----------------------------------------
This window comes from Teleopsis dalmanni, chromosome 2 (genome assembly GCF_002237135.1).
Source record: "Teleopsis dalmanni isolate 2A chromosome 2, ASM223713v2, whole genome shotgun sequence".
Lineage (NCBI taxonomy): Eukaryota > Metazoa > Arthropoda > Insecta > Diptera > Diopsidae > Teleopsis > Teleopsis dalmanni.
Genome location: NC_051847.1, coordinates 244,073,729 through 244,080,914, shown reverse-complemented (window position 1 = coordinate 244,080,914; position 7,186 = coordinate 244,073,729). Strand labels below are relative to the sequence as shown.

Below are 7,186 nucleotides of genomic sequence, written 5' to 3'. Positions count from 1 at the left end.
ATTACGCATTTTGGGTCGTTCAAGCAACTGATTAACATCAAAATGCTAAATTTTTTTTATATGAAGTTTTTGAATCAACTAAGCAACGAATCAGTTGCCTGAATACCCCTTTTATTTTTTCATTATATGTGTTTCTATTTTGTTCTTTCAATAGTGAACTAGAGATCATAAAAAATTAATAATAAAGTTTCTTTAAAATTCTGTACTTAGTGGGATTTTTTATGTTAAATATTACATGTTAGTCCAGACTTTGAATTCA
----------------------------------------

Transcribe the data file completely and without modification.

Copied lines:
This window comes from Teleopsis dalmanni, chromosome 2 (genome assembly GCF_002237135.1).
Source record: "Teleopsis dalmanni isolate 2A chromosome 2, ASM223713v2, whole genome shotgun sequence".
Lineage (NCBI taxonomy): Eukaryota > Metazoa > Arthropoda > Insecta > Diptera > Diopsidae > Teleopsis > Teleopsis dalmanni.
Genome location: NC_051847.1, coordinates 244,073,729 through 244,080,914, shown reverse-complemented (window position 1 = coordinate 244,080,914; position 7,186 = coordinate 244,073,729). Strand labels below are relative to the sequence as shown.

Below are 7,186 nucleotides of genomic sequence, written 5' to 3'. Positions count from 1 at the left end.
ATTACGCATTTTGGGTCGTTCAAGCAACTGATTAACATCAAAATGCTAAATTTTTTTTATATGAAGTTTTTGAATCAACTAAGCAACGAATCAGTTGCCTGAATACCCCTTTTATTTTTTCATTATATGTGTTTCTATTTTGTTCTTTCAATAGTGAACTAGAGATCATAAAAAATTAATAATAAAGTTTCTTTAAAATTCTGTACTTAGTGGGATTTTTTATGTTAAATATTACATGTTAGTCCAGACTTTGAATTCA